Opening Remarks by Mr Ngiam Shih Chun, Chief Executive, EMA, at the Singapore-International Energy Agency Forum 2021

27 Oct 2021

Distinguished Guests,
Ladies and Gentlemen,

1. Good afternoon. I would like to extend a warm welcome to all of you to the fourth edition of the Singapore-IEA Forum.

2. The Singapore-IEA Forum serves as an important platform for global energy leaders to discuss the future of energy systems and markets. This year, the Forum will feature the Southeast Asia launch of the IEA’s World Energy Outlook, and discuss the opportunities and challenges in accelerating clean energy transitions in the region.

3. Southeast Asia is one of the fastest-growing regions in the world. The ASEAN Centre for Energy projects that ASEAN’s regional GDP will triple to US$20 trillion by 2040, with an annual average growth of 5% even after accounting for the impact of COVID-19. Energy demand is expected to more than double by 2040, particularly due to the expected rise in electricity consumption in the buildings, transport and industry sectors amidst rising income levels and the push for electrification.

4. The growth in energy demand needs to be met in a sustainable manner and regional collaborations are key to achieve this. Last year, ASEAN endorsed the ASEAN Plan of Action for Energy Cooperation (APAEC) Phase II: 2021 – 2025. As Chair of the Drafting Committee, Singapore worked closely with ASEAN Member States to set out an ambitious five-year plan for the region’s energy collaborations. This includes enhancing the regional energy intensity reduction target to 32% by 2025, based on 2005 levels, and introducing a target of 35% renewable energy share in installed power capacity by 2025. To achieve these collective goals, ASEAN will have to continue to explore pathways to drive investments towards low-carbon energy technologies.

5. Decarbonising our energy systems will not be easy. Southeast Asia is still grappling with the health and economic impacts of the COVID-19 pandemic. That said, as a region we have to continue to pivot towards a low carbon energy transition. To this end, the IEA’s Sustainable Recovery Plan will serve as a useful reference to policymakers here and in the region. A successful energy transition, with the transformation of industries and the growth in green innovation, will give rise to new business opportunities and new jobs, in areas such as solar, energy storage, smart grids and cross-border electricity trade. The IEA estimates that the world has the potential to create 9 million energy-related jobs a year over the next three years. I look forward to the IEA’s insights on how ASEAN can realise such economic opportunities.

Singapore Energy Transition

6. Earlier this week, Singapore announced the Singapore energy transition plan. The plan is part of Singapore’s broader sustainability agenda in the Singapore Green Plan 2030. It sets out how Singapore will work together with different stakeholders to transition towards a low carbon future. We will do more to scale up renewable energy sources like solar energy and tap into regional power grids. Meanwhile, natural gas will continue to be a key fuel source during this period. We will also continue to explore low-carbon solutions such as hydrogen as these could play an important role in the longer term.

7. Singapore is now one of the most solar-dense cities in the world. This is a result of our extensive efforts to ramp up solar deployment, with a target to achieve at least 2GWp by 2030. And we will continue to do more by investing in innovative ways of harnessing this renewable energy source as well as leveraging energy storage solutions to mitigate solar intermittency. We are driving a research agenda to develop and test-bed promising low-carbon energy technologies. We will be awarding S$55 million to research projects that are focused on improving the technical and economic feasibility of low-carbon technologies. We have increased the funding amount, up from the $49 million set aside last year, in response to the many good proposals that we had received. We are also working with the industry to explore trials on blending of hydrogen with natural gas at existing power plants. We are studying our geothermal resource potential given the advancements in geothermal technology.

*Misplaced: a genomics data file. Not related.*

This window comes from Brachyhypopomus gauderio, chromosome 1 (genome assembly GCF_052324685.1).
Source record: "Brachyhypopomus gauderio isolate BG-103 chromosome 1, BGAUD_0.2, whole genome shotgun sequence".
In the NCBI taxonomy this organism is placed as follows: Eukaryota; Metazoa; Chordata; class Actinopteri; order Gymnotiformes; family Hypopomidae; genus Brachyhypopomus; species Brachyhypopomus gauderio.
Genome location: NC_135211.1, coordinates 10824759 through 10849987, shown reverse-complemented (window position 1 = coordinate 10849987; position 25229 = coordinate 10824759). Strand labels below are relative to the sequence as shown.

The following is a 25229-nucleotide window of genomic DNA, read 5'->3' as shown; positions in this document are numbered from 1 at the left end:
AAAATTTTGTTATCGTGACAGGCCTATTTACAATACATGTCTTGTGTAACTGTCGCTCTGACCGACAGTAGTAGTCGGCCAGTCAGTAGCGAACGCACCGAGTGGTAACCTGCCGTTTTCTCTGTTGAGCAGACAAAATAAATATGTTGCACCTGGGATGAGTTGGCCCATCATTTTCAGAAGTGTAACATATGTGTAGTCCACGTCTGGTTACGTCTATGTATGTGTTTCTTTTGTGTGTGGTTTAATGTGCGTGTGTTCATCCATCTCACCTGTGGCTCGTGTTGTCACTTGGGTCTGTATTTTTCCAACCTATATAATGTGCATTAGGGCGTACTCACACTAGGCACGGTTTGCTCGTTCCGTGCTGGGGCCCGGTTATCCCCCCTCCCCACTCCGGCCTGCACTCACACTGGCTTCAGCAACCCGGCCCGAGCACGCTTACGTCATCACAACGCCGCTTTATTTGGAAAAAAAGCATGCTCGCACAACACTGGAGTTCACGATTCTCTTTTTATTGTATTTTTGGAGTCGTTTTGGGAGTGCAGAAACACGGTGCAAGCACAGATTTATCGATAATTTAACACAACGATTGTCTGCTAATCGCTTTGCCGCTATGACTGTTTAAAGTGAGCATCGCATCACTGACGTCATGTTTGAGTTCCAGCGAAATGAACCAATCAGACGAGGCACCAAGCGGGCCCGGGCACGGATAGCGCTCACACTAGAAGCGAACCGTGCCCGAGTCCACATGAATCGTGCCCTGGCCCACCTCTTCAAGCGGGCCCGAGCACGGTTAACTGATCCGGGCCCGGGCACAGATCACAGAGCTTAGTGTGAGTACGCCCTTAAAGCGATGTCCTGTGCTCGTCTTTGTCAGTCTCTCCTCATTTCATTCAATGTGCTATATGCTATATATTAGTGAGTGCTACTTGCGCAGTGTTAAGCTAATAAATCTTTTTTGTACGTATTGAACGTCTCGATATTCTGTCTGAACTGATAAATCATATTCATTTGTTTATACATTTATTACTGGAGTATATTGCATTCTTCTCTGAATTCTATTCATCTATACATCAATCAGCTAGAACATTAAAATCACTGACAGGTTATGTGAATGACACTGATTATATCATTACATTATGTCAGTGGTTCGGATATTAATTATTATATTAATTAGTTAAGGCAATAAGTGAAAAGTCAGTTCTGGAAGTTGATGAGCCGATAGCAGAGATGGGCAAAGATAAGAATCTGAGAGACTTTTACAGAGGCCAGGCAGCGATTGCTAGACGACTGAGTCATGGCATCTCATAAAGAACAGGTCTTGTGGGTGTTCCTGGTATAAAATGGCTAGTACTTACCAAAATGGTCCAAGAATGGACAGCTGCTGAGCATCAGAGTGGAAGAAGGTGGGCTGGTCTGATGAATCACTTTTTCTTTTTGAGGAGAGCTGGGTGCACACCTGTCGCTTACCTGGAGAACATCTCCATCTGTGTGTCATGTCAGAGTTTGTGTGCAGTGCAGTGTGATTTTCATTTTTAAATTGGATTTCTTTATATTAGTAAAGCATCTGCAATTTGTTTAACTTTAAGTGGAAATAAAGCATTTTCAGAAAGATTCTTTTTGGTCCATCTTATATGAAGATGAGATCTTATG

Cooperation with the IEA

8. International organisations such as the IEA play a vital role in catalysing change and supporting the region’s low carbon energy transition. This year, ASEAN and the IEA celebrates the tenth anniversary of our strong collaborations. As the country coordinator for ASEAN(Singapore?)-IEA energy cooperation, Singapore has engaged the IEA actively to conduct capacity building activities for the region on a wide range of issues from energy security to clean energy.

9. As an Association Country to the IEA, Singapore’s cooperation with the IEA has also strengthened over the years. The inaugural Singapore-IEA Global Ministerial Conference on System Integration of Renewables held at SIEW 2020 marked a significant milestone in our cooperation. This year, Singapore and the IEA co-organised the ASEAN-IEA Workshop on Net Zero Roadmap Report and Applications to ASEAN. The workshop identified the opportunities and challenges in ASEAN’s energy transitions amidst the strong global momentum to achieve net zero emissions. Today’s discussion will provide further insights on the clean energy transitions in Southeast Asia.


10. With a strong line-up of leaders and industry captains, the outcomes of our discussions today will help to identify areas of cooperation and contribute towards ensuring greater sustainability and resilience in the region. I wish everyone a fruitful discussion ahead.

11. Thank you.

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